Senator to introduce new marijuana bill
Published: Wednesday, October 3, 2012
Updated: Wednesday, October 3, 2012 03:10
A bill introduced by Senator Brent Steele is calling for the decriminalization of marijuana in Indiana.
“I think it’s glorious honestly,” Steven Gross, a freshman communication major, said. “It’s decriminalizing something that shouldn’t be criminalized in the first place.”
This piece of legislation would make the possession of 10 grams or less of marijuana an infraction rather than a criminal misdemeanor.
“The new proposed law that is recommended by the summer study committee says it will be lowered to a Class C misdemeanor, which is a $500 fine and up to 60 days in jail,” said Steele. “I’m proposing a simple tweak, taking it one step further, saying that less than 10 grams of marijuana would be a $500 fine but no exposure to jail. They call that decriminalizing it because there is no possibility of loss of liberty, but there would be a fine for it. It would be a class C infraction, not misdemeanor.”
Since 1937, marijuana has been classified as an illegal substance in the United States. According to Jon Gettman of drugscience.org, Indiana itself has some of the harshest marijuana penalties in the nation. One ounce has a maximum penalty of one year of incarceration, and a $5,000 maximum fine. Seventeen other states, including California, Michigan, and Arizona, have legalized the use of medicinal marijuana, while Oregon, Washington, and Colorado are trying to push for the complete legalization of it.
“The decriminalization of marijuana, the legalization of medical marijuana, are all baby steps in ending the drug war,” Richard Schneirov, a history professor, said.
Steele however, who has gained national attention for the proposition for his bill, is positive.
“The reaction that I’ve had to all this and I’ve gotten media coverage from one end of the state to the other has been good,” he said. “I’ve had a lot of deputy prosecuting attorneys, especially who deal with the misdemeanors they call me and they tell me that this is exactly right. This is the right way we should be handling it. Frankly I’ve only had two negative comments on my e-mail and most everything has been pretty favorable.”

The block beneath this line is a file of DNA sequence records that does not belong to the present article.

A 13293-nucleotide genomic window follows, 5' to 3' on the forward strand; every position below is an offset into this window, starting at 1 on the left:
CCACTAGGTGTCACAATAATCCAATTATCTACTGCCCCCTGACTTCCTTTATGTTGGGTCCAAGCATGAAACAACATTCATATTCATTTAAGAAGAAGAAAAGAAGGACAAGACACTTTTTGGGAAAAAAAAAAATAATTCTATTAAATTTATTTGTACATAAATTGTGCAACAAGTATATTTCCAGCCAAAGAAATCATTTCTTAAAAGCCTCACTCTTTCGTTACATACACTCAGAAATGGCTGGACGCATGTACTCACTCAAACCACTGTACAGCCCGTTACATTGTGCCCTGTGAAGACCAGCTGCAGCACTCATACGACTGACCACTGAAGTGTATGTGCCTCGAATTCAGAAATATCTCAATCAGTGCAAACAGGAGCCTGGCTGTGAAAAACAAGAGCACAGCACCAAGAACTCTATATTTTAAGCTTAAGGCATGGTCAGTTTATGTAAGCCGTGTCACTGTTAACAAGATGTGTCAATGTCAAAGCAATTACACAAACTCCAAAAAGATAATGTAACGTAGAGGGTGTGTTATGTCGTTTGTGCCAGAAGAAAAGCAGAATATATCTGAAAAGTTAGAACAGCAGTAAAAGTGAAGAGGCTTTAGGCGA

According to Gettman, in 2006 Indiana spent an estimated $148.81 million on marijuana arrests, the arrests themselves accounting for 6.22% of all arrests made that year. The majority of these people that are arrested are people aged from 18 to 27, the general age of most college students.
“This drug war has literally ruined the lives of millions of young people throughout the United States for no good reason at all,” Schneirov said. “It’s cost billions of dollars that could be better spent doing other things.”
As for getting the bill through the House and Senate, though, only time will tell.
“I’m going to try to get it through,” Steele said. “The reason I want to do it is that I just don’t think we should spend that kind of money in prosecution, hiring public defenders, probation departments. We have a limited amount of money and a limited amount of jail space. My sole philosophy on this is that we should spend that money and time on the people that we’re afraid of, like child molesters, rather than people that we’re mad at.”